CEO SUMMARY: NYU Langone Health recognized the clinical and financial advantages of providing competitive lab outreach testing services to its employed physicians. The laboratory joint venture with Sonic Healthcare USA will allow NYU Langone to increase use of its hospital labs and will facilitate standardizing its testing methods, results, and reference ranges. The first phase of the JV will begin Oct. 1, when NYU Langone will replace and enhance the services other third party labs currently perform.
BUILDING A PROFITABLE HOSPITAL LABORATORY OUTREACH BUSINESS continues to be attractive to some hospital administrators. On Aug. 15, NYU Langone Health and Sonic Healthcare USA announced an agreement to form a laboratory outreach joint venture.
The partners will operate the JV under the name NYU Langone Diagnostics LLC. In the first phase of business development, the JV will focus on serving more than 2,000 physicians that NYU Langone employs throughout the five boroughs of New York City and the two counties (Nassau and Suffolk) on Long Island.
Through the JV, NYU Langone expects to improve lab test turnaround times. “We hope to provide faster turnaround times by leveraging Sonic’s laboratory testing capabilities in their facility on Long Island to supplement our own hospital labs,” said Mark Pollard, Vice President of Hospital Operations for NYU Langone Health. “We already have fast turnaround times in our inpatient settings, and now we hope to offer similar capabilities for outreach testing.
“The ideal is to report outreach test results within 24 hours,” he said. “That’s not always the case, either because of the distance that specimens must travel to a commercial lab or what happens to those tests once they get there. But we’re confident we will hit that 24-hour turnaround time in this relationship.”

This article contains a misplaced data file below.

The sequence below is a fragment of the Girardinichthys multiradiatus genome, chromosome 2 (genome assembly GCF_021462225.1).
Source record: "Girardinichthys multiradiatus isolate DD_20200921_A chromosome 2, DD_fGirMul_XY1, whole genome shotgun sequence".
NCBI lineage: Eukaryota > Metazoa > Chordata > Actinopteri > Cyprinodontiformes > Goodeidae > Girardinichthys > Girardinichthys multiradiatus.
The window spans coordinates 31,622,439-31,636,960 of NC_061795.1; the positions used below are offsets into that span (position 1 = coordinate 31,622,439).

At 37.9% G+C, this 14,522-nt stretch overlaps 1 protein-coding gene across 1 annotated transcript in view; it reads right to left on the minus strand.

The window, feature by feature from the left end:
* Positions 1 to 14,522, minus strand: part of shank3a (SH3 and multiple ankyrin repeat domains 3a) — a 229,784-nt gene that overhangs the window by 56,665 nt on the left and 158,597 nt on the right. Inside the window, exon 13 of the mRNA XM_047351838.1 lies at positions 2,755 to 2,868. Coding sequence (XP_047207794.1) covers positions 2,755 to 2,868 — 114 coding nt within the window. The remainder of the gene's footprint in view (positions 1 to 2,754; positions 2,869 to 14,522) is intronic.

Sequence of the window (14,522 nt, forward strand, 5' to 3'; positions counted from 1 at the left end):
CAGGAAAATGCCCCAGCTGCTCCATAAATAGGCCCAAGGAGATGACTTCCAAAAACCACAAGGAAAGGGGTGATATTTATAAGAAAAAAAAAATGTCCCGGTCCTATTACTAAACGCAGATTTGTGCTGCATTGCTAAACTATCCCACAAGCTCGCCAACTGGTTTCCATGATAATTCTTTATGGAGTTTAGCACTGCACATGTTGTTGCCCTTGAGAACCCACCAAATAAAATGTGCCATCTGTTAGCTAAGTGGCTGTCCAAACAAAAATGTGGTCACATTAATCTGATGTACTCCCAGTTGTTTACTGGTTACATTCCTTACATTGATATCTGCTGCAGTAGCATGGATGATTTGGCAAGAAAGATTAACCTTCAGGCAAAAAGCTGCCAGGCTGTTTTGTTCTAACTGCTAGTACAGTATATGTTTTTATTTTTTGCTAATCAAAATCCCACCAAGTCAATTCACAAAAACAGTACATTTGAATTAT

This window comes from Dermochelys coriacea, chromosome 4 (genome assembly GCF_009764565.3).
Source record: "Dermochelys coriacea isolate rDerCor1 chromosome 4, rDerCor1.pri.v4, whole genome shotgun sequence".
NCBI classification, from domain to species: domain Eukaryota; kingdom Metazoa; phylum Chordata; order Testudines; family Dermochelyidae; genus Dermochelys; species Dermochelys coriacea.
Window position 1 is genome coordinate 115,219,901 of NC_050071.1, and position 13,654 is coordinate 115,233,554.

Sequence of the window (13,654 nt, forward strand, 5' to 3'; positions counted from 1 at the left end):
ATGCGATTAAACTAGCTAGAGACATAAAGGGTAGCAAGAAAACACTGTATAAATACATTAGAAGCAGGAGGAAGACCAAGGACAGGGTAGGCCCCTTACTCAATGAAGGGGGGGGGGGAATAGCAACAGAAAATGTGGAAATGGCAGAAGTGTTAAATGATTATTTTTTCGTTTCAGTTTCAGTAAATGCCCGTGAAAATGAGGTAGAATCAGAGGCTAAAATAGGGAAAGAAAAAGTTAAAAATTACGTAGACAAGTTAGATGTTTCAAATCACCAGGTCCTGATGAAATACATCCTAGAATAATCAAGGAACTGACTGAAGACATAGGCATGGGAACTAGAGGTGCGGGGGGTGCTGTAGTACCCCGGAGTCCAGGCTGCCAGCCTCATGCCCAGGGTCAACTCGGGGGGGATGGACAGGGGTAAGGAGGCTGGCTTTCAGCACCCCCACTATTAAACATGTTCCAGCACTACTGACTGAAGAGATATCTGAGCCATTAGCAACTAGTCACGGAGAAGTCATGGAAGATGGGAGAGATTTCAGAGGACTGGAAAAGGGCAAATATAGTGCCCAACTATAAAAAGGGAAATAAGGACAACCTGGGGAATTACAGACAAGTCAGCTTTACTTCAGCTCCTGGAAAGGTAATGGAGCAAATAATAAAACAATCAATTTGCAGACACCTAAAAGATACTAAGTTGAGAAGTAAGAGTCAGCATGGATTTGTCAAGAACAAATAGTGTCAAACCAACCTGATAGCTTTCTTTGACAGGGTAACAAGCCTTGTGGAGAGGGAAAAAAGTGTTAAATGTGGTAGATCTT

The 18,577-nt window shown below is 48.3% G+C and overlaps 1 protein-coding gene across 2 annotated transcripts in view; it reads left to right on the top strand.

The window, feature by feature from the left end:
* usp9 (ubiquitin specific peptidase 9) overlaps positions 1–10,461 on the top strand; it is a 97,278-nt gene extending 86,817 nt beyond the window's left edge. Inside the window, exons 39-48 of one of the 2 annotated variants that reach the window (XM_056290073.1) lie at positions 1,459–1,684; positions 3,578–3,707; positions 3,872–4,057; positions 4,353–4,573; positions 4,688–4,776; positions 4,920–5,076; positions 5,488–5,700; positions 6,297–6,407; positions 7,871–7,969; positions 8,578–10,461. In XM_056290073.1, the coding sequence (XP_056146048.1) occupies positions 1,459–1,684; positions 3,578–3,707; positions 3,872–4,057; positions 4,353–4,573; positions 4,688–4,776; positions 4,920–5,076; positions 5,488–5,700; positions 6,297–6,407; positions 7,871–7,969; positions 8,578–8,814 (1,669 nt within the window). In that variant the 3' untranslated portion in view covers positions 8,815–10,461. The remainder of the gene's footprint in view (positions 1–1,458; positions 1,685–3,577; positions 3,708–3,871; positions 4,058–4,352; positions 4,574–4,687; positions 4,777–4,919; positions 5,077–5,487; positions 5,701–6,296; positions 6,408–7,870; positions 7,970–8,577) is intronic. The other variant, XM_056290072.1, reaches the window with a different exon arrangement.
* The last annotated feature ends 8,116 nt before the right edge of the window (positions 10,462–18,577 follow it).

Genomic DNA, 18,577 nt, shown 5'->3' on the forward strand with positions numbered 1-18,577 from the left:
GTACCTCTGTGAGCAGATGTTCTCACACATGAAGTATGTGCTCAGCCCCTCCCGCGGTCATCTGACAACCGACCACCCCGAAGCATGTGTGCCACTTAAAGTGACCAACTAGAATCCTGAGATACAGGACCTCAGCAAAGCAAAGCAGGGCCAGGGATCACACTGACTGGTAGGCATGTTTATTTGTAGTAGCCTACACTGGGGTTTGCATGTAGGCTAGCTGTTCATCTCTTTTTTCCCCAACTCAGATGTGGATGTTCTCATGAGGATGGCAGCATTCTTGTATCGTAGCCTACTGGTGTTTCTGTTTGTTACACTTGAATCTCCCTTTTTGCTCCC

Improved TAT is possible because Sonic has the necessary infrastructure in the New York market to serve NYU Langone, Pollard added. “One of our main criteria when considering this potential partnership was the need for a strong infrastructure to manage this business,” he commented.
NYU Langone will continue to manage its inpatient laboratories, but, as part of the JV agreement, it will make Sonic its primary lab for reference and esoteric testing. “The NYU Langone partnership initially is an 80-20 arrangement in which NYU Langone has an 80% stake and Sonic has a 20% stake,” stated Noel Maring, Vice President of Hospital Affiliations for Sonic. “We have an option to grow our stake to 51%.”
Administrators at NYU Langone recognized the clinical and financial opportunities that a dynamic outreach lab business could produce. At the same time, NYU saw the wisdom of finding a partner to take over its lab outreach program. This joint venture will replace and enhance the services other third-parties currently perform for NYU Langone physicians.
“We may be good at running clinical laboratories and providing high quality clinical laboratory test results, but we don’t have the infrastructure to support a diverse and broad outreach laboratory business, including such functions as courier services and laboratory customer service functions,” Pollard said.
“Framing the discussion with the hospital from that perspective helped us to think differently about how we could provide a better model of outreach laboratory testing if we had somebody who could fill in the gaps outside of our hospitals’ core services,” he added.